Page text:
The reality of our nation’s finances is that we are running in 2007, a $450 b. deficit, and not $275 b. Counting as “income” money already obligated. By 2020, if we don’t change our ways, and quickly, we will need $1 t. to pay our interest on debt and the short fall in SS and Medicare. It is coming. But the public prefers to shoot the messenger than to buckle down and raise taxes to make this system work. Ever year we skip our duty, it will cost more when we finally have to do our duty. Which is to pay-as-you-go for government. Not to pass the bill to our grand-children.

The second problem with the 17% flat tax. I’ve just mentioned the 2007 year and now Congress is dealing with the $2.9 t. 2008 budget. As you also know, we are not including in the budget the “supplementals” we use to fund the 2 wars, Afghan and Iraq. There are reasons for that, but none of them are good. It’s called “smoke and mirrors” in polite company. Just as the 17% is about half of the 34% top bracket rate, so also if adopted the Federal government’s revenue would be reduced by about half. That is a fiscal impossibility. End of discussion.

Which brings me to the hidden agenda of those who first advocated a flat tax back in the 1980s. Rightly or wrongly, Ronald Reagan and that wing of the GOP wanted to end the welfare state created by the New Deal in 1933. They knew they could not win in Congress on up or down votes on each individual welfare program. At least half of the Republicans in Congress would not have agreed to that. And 3/4ths of the Democrats would have resisted, too. I believe Newt Gingrich was an early devotee to the “end the welfare state” theory, but that he has now changed his position.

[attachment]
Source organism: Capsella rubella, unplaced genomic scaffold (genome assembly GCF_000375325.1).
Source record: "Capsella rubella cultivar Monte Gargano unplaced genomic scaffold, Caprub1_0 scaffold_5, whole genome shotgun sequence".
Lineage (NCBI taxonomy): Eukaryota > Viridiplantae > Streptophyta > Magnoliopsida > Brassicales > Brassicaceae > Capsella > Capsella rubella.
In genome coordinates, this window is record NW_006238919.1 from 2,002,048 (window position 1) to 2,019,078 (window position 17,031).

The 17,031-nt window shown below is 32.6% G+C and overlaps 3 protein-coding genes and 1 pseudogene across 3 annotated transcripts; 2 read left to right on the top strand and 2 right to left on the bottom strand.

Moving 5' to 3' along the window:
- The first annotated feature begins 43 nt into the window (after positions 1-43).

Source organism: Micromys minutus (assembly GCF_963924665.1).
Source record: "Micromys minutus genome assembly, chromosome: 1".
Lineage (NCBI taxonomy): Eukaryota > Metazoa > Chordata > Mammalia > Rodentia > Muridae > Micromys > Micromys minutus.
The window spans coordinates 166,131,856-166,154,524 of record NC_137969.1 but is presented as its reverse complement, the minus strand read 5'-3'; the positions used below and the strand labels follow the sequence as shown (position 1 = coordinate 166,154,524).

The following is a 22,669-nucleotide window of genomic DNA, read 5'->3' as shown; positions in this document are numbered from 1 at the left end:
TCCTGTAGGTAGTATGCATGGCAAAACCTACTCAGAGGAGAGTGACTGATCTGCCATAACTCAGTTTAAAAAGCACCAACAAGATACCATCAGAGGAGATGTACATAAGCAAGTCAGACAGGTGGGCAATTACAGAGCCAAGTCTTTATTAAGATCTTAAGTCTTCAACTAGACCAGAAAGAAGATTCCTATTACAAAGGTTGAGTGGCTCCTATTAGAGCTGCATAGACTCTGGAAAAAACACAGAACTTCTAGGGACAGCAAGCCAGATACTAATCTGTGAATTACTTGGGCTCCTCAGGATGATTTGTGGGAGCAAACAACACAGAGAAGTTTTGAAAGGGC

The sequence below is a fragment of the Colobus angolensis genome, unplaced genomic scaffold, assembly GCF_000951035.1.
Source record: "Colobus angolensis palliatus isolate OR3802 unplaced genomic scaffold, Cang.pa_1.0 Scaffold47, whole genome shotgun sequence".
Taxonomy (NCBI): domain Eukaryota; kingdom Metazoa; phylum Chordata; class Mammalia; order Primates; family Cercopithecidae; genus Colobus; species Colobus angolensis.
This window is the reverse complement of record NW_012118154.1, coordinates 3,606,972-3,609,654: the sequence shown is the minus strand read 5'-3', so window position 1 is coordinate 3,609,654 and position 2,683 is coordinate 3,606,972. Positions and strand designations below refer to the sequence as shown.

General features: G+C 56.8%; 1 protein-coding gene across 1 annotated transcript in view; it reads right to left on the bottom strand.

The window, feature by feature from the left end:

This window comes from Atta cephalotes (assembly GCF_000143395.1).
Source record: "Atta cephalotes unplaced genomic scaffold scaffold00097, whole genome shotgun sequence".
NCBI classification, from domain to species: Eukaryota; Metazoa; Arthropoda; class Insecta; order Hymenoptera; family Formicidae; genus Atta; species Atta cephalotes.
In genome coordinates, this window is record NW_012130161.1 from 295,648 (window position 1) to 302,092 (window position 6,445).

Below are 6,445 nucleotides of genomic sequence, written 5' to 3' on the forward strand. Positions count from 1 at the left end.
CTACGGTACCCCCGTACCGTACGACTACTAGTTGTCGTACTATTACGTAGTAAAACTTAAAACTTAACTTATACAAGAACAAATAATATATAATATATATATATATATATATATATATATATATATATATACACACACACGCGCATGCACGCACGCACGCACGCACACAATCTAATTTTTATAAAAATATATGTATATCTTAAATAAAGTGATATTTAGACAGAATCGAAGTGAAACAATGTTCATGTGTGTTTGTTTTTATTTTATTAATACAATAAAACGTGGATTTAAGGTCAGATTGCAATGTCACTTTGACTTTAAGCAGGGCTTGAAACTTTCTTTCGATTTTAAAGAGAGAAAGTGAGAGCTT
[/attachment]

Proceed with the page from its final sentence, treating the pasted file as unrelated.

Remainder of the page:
In the 1980s, the GOP tactic changed. It was believed they could accomplish their goal by de-funding the welfare state. By cutting taxes, they reduced Federal income to the point where only what they regarded as the constitutional duties of the Federal government could be supported. What you can’t do up front, they thought, you may get done out back. To their unexpected surprise and chagrin, the Democratic Congress kept spending even though Reagan had cut the tax rate and Federal revenue. The GOP’s attempt to de-fund the New Deal and Great Society failed. At the expense of fiscal integrity.

Like it or not, some people will always need help. I liken it to the Bell curve, the 15% percentile at the bottom end. They would do ok 10,000 years ago on the Serengeti Plain as scavengers, but they cannot “hack” it in our highly competitive 21st century. If we cannot or will not adopt China’s one family one child policy, then the numbers will likely rise.

Now that’s my take on the Flat Tax.

[edit on 3/13/2007 by donwhite]



posted on Mar, 16 2007 @ 09:35 PM
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"You have voted donwhite for the Way Above Top Secret award. You have one more vote left for this month."

"You have voted ludaChris for the Way Above Top Secret award. You have one more vote left for this month."

"You have voted xmotex for the Way Above Top Secret award. You have one more vote left for this month."

All three in one shot. That was a good read fellas.


*edit*

Why is this in Middle East conflict? No wonder I didn't find it sooner.

[edit on 16-3-2007 by LostSailor]